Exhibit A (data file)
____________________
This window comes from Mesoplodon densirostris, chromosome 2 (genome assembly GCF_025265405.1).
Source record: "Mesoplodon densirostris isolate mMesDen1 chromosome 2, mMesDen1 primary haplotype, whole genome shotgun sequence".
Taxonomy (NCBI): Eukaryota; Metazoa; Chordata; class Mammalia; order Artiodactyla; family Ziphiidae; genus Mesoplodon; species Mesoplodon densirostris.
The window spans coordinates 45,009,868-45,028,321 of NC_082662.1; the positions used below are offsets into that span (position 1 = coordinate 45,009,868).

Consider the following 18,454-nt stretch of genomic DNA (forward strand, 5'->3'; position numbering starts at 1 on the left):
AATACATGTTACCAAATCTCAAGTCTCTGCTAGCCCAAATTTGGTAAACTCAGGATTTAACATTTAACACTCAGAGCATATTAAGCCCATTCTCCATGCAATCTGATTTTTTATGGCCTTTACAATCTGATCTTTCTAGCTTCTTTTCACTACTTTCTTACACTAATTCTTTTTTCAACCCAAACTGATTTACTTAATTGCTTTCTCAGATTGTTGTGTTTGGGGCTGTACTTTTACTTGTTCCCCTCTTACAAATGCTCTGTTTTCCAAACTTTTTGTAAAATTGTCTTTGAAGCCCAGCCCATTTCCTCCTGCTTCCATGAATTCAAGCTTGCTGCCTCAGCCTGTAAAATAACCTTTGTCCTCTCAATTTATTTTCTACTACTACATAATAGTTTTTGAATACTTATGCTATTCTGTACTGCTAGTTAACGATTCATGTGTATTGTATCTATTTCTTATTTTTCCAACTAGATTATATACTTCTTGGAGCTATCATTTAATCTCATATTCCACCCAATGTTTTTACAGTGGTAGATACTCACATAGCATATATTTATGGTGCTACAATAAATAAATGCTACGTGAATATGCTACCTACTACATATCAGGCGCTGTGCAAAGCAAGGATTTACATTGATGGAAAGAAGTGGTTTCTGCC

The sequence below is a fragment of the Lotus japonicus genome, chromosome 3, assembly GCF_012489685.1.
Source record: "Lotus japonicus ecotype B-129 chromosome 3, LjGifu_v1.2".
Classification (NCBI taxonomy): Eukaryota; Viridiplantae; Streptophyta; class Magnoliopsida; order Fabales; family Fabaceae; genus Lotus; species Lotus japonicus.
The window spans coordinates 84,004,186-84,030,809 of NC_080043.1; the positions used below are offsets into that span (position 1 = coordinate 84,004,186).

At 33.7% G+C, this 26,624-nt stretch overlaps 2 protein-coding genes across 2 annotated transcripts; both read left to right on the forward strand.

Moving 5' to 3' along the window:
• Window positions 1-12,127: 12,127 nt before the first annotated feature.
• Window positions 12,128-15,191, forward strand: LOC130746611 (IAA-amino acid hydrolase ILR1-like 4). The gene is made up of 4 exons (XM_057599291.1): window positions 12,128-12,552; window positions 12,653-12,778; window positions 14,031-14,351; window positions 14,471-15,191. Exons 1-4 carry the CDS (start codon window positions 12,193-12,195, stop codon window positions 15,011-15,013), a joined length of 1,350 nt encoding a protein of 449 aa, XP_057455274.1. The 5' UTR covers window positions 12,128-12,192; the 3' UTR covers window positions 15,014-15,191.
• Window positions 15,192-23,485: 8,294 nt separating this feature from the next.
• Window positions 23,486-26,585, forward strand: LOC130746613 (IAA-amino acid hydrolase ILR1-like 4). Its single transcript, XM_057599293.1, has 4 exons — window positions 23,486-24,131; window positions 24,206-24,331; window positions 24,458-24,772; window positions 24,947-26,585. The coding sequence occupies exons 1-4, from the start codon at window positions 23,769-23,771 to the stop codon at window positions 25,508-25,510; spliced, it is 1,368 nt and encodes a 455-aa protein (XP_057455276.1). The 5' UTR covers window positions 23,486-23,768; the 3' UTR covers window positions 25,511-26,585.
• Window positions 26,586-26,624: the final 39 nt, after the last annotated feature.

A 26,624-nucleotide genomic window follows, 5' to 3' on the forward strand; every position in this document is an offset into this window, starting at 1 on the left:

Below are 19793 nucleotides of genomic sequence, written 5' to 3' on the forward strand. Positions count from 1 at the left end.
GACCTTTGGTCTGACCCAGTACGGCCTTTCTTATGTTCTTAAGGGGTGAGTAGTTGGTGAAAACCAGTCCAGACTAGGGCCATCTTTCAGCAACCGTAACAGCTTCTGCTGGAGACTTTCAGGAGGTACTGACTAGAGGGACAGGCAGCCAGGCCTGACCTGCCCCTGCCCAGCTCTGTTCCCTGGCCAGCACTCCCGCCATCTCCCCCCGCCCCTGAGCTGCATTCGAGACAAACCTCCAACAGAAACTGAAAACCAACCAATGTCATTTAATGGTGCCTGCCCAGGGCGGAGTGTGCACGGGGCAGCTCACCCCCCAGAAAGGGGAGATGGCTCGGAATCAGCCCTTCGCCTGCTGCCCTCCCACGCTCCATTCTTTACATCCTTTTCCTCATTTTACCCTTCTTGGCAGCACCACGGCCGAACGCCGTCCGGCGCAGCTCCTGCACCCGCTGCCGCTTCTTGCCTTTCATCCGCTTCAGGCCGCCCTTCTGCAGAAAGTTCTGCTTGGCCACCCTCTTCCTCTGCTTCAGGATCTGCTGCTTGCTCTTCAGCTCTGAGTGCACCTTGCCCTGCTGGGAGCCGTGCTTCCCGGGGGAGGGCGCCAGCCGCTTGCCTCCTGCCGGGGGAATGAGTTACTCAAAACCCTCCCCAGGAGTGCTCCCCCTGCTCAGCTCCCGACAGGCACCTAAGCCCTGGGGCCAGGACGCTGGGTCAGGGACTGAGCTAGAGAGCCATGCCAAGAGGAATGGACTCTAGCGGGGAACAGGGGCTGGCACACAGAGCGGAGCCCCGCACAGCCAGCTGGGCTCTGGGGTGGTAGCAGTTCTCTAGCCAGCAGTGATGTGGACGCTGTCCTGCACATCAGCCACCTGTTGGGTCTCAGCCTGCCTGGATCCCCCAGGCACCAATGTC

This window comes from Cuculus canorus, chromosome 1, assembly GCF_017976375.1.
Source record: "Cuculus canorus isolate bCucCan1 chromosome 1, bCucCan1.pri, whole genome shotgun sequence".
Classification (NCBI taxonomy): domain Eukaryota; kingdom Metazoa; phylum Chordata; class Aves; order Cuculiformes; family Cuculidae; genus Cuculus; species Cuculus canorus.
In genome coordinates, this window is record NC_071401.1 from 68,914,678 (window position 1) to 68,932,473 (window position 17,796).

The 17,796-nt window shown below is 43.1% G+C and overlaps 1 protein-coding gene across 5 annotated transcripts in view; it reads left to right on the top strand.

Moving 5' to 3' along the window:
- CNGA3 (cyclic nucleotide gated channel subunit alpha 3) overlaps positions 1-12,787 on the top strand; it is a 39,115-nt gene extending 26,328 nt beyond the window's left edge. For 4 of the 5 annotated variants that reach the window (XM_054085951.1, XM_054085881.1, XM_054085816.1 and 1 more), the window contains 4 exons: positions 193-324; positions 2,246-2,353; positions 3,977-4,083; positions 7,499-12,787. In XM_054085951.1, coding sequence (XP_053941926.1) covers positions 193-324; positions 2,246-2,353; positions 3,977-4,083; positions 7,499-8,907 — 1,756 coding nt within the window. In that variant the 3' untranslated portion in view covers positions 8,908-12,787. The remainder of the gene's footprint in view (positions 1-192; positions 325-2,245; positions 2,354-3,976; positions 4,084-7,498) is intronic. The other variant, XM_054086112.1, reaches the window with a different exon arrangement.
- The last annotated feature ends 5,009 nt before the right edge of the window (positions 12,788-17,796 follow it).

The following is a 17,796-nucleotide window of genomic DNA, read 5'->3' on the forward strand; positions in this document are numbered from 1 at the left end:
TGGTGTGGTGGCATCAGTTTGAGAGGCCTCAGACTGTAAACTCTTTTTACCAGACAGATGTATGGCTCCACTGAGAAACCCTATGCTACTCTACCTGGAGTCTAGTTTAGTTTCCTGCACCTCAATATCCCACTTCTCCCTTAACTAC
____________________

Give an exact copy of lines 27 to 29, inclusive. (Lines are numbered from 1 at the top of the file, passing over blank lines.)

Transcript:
- CNGA3 (cyclic nucleotide gated channel subunit alpha 3) overlaps positions 1-12,787 on the top strand; it is a 39,115-nt gene extending 26,328 nt beyond the window's left edge. For 4 of the 5 annotated variants that reach the window (XM_054085951.1, XM_054085881.1, XM_054085816.1 and 1 more), the window contains 4 exons: positions 193-324; positions 2,246-2,353; positions 3,977-4,083; positions 7,499-12,787. In XM_054085951.1, coding sequence (XP_053941926.1) covers positions 193-324; positions 2,246-2,353; positions 3,977-4,083; positions 7,499-8,907 — 1,756 coding nt within the window. In that variant the 3' untranslated portion in view covers positions 8,908-12,787. The remainder of the gene's footprint in view (positions 1-192; positions 325-2,245; positions 2,354-3,976; positions 4,084-7,498) is intronic. The other variant, XM_054086112.1, reaches the window with a different exon arrangement.
- The last annotated feature ends 5,009 nt before the right edge of the window (positions 12,788-17,796 follow it).

The following is a 17,796-nucleotide window of genomic DNA, read 5'->3' on the forward strand; positions in this document are numbered from 1 at the left end: